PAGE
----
Finally, effective cellulite treatment Cellulite affects nearly all adult women of all races. Characterised by a dimpled 'cottage cheese' look, cellulite appears most commonly in the thighs and buttocks. While it does not represent a health threat, cellulite is aesthetically unappealing, and a source of embarrassment to many women. Despite its prevalence, and repeated attempts to find a surefire treatment, no solution has adequately countered cellulite. Until now.
3D Lipo radiofrequency therapy is able to change the shape of fat cells and shrink and remodel the connective tissue that forms this unsightly condition. This technology presents a non-invasive, effective and long-lasting way to reduce the appearance of cellulite. For a firmer, more proportioned body.
You may be dissatisfied with the appearance of your body. Although you may watch your weight and work out, you do not have the shape you desire. Isolated pockets of fat have collected in different places, giving you a bulky look. Possibly due to heredity, this accumulated fat can remain unaffected by both diet and exercise.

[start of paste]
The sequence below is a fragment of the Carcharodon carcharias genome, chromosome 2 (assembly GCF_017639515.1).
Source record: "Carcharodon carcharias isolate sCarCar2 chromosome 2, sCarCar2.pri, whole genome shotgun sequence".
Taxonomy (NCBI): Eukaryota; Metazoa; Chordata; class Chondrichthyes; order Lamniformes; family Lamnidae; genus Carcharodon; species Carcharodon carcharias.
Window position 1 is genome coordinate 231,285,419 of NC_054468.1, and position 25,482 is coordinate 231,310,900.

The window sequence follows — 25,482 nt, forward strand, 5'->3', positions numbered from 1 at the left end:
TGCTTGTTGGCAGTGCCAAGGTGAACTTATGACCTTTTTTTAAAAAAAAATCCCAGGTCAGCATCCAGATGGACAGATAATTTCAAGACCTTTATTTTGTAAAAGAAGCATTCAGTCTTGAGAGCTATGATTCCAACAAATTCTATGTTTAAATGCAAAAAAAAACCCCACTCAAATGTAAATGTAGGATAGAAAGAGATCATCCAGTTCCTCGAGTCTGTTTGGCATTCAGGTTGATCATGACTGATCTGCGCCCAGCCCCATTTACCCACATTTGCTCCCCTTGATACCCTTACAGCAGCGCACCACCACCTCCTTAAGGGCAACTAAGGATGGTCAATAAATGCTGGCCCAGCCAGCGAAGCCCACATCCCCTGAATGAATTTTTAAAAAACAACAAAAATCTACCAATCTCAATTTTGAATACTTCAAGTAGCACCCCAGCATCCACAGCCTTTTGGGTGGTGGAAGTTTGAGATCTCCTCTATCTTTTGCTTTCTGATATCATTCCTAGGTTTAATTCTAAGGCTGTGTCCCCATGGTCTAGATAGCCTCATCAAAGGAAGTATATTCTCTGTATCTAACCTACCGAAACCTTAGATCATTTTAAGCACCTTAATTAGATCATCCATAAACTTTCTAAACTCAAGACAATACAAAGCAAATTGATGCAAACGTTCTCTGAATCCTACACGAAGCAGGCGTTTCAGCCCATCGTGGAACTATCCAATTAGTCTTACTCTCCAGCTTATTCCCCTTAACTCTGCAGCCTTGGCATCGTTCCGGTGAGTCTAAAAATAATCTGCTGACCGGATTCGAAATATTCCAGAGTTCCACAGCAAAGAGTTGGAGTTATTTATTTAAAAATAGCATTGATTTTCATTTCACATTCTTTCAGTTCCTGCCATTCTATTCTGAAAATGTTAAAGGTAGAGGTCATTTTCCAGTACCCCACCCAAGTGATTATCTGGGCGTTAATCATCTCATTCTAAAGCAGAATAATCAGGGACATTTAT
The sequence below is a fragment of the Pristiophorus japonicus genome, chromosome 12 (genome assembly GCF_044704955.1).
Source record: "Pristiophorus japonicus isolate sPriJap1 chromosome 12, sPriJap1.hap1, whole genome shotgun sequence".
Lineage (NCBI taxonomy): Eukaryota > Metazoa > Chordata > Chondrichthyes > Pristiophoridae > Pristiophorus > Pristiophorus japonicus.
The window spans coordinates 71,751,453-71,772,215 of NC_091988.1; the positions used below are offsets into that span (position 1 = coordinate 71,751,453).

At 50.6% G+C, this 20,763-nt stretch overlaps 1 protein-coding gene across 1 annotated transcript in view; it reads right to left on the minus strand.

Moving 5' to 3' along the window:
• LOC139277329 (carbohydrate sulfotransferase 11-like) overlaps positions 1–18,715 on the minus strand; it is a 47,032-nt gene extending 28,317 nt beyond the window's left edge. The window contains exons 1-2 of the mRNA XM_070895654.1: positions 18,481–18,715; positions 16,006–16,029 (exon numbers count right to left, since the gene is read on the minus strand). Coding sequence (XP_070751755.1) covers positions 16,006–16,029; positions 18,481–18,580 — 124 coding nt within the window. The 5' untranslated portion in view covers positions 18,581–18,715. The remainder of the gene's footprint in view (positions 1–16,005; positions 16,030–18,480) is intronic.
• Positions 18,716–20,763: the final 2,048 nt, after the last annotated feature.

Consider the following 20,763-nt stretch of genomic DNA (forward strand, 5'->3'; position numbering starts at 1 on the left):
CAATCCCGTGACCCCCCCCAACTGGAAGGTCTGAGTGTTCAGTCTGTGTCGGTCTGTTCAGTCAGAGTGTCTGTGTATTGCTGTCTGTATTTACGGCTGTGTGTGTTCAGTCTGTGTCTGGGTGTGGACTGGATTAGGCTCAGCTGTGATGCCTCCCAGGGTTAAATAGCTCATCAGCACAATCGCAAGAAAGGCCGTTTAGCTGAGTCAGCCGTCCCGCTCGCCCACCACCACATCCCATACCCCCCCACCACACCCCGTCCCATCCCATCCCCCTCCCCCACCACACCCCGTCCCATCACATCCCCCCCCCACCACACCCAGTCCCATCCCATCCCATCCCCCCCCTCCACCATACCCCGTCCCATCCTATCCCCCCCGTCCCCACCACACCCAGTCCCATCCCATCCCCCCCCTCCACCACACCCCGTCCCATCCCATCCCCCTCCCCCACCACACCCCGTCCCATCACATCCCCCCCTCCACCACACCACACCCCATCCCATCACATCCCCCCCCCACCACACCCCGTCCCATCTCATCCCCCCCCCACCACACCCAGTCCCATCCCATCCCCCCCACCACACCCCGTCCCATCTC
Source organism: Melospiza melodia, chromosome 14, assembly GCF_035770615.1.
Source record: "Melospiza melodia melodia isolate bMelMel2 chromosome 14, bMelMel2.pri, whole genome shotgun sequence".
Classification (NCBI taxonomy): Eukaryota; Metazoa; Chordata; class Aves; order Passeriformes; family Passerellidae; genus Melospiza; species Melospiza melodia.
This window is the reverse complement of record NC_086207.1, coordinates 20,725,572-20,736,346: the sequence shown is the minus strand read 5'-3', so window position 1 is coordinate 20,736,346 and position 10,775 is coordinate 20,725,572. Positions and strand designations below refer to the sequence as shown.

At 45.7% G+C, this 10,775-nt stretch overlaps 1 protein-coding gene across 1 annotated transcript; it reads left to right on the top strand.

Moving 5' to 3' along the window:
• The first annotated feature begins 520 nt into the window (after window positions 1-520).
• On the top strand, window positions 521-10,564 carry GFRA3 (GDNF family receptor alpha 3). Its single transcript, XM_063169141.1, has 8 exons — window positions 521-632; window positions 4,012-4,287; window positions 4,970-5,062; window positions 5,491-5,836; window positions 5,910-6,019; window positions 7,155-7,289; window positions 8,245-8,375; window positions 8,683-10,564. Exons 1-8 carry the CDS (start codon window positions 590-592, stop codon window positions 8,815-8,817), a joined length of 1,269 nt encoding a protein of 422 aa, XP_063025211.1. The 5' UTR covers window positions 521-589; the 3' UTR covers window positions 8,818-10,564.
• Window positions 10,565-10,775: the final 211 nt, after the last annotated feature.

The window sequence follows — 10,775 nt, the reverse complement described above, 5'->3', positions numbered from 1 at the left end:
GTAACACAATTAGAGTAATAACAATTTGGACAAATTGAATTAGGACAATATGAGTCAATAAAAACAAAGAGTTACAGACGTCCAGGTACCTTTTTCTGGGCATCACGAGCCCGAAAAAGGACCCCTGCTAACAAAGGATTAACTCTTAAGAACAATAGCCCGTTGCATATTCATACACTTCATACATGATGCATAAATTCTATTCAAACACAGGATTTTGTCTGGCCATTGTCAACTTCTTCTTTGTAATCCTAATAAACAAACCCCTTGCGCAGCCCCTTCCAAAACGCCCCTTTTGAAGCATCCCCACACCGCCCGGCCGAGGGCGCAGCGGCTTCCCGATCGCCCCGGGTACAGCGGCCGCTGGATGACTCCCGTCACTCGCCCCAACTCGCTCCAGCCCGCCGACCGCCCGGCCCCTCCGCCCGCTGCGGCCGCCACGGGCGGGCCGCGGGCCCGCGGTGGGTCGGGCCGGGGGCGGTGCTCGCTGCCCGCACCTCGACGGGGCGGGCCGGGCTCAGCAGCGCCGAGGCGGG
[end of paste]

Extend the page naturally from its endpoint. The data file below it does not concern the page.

3D Lipo radiofrequency can help reduce the unsightly bulges that make you uncomfortable in your clothes. Gently reshaping your body, 3D Lipo non-invasively improves your body’s contours, even reducing excess inches. The procedure gives you a sculpted look – without incisions, pain or downtime.
3D Lipo radiofrequency employs three mechanisms to improve cellulite symptoms and reduce fat. It applies deep dermal heating to the fat bundles (a) to bring about new collagen formation and skin remodeling. Stimulating enhanced blood circulation, the procedure also helps drain trapped fatty deposits and toxins. Finally, its thermal activity serves to shrink fat cells (b).
3D Lipo can be used to improve contours anywhere on the body. It is frequently performed to give the abdomen a flatter and smoother profile, to slim the hips and thighs and firm the upper arms.
The body’s muscles are wrapped in a padding of fatty connective tissue. The fatty cells of the padding, bathed in a liquid medium, are held in place by a network of fibers, nourished and cleansed by body fluids. When this process is slowed down, the tissue is flooded with waste materials that thicken into a gelatin-like substance, forming pockets which migrate closer to the skin’s surface. The visible result: a puckered ‘orange peel’ effect on the skin’s surface.